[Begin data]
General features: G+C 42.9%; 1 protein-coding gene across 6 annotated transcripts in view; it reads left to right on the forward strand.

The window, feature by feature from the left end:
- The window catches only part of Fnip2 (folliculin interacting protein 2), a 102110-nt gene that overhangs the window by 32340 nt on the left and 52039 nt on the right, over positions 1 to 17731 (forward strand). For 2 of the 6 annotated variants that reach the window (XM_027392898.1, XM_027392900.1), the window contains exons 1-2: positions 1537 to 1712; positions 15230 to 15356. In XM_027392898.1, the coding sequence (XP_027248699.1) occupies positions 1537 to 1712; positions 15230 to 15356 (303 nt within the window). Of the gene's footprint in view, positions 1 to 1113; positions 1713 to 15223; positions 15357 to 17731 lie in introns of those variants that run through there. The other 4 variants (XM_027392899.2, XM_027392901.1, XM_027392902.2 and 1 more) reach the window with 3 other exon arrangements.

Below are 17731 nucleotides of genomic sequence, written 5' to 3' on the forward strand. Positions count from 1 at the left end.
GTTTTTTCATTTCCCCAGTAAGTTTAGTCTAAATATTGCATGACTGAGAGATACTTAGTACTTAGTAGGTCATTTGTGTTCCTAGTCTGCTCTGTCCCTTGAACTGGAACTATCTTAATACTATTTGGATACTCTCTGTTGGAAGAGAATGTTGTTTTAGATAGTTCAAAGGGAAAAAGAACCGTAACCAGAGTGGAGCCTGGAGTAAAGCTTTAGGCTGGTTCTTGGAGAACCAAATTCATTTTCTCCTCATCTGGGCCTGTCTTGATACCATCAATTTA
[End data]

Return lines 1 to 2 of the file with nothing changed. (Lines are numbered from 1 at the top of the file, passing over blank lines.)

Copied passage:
General features: G+C 42.9%; 1 protein-coding gene across 6 annotated transcripts in view; it reads left to right on the forward strand.

The window, feature by feature from the left end: